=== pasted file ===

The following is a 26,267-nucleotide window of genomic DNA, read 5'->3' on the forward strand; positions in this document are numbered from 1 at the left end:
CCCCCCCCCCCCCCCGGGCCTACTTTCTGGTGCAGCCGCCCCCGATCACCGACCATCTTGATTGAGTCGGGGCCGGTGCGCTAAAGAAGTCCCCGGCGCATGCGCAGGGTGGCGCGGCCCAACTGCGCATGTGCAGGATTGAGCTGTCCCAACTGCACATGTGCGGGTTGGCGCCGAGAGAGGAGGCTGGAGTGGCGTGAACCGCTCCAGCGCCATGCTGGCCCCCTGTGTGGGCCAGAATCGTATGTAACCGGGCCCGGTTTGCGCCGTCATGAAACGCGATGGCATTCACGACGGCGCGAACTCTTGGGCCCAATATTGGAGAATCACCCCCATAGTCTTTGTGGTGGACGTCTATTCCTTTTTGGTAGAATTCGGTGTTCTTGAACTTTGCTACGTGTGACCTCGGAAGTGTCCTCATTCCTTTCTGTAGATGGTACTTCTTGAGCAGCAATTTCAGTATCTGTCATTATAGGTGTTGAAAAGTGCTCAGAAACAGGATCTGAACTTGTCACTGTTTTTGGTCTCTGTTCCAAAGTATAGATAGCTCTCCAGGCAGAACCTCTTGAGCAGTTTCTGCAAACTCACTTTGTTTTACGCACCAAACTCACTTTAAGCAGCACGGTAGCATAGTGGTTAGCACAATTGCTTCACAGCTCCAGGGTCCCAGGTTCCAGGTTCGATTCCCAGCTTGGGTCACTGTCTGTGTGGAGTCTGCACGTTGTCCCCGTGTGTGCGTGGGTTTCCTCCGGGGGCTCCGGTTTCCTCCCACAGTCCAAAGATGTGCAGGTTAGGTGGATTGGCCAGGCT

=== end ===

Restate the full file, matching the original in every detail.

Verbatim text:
The following is a 26,267-nucleotide window of genomic DNA, read 5'->3' on the forward strand; positions in this document are numbered from 1 at the left end:
CCCCCCCCCCCCCCCGGGCCTACTTTCTGGTGCAGCCGCCCCCGATCACCGACCATCTTGATTGAGTCGGGGCCGGTGCGCTAAAGAAGTCCCCGGCGCATGCGCAGGGTGGCGCGGCCCAACTGCGCATGTGCAGGATTGAGCTGTCCCAACTGCACATGTGCGGGTTGGCGCCGAGAGAGGAGGCTGGAGTGGCGTGAACCGCTCCAGCGCCATGCTGGCCCCCTGTGTGGGCCAGAATCGTATGTAACCGGGCCCGGTTTGCGCCGTCATGAAACGCGATGGCATTCACGACGGCGCGAACTCTTGGGCCCAATATTGGAGAATCACCCCCATAGTCTTTGTGGTGGACGTCTATTCCTTTTTGGTAGAATTCGGTGTTCTTGAACTTTGCTACGTGTGACCTCGGAAGTGTCCTCATTCCTTTCTGTAGATGGTACTTCTTGAGCAGCAATTTCAGTATCTGTCATTATAGGTGTTGAAAAGTGCTCAGAAACAGGATCTGAACTTGTCACTGTTTTTGGTCTCTGTTCCAAAGTATAGATAGCTCTCCAGGCAGAACCTCTTGAGCAGTTTCTGCAAACTCACTTTGTTTTACGCACCAAACTCACTTTAAGCAGCACGGTAGCATAGTGGTTAGCACAATTGCTTCACAGCTCCAGGGTCCCAGGTTCCAGGTTCGATTCCCAGCTTGGGTCACTGTCTGTGTGGAGTCTGCACGTTGTCCCCGTGTGTGCGTGGGTTTCCTCCGGGGGCTCCGGTTTCCTCCCACAGTCCAAAGATGTGCAGGTTAGGTGGATTGGCCAGGCT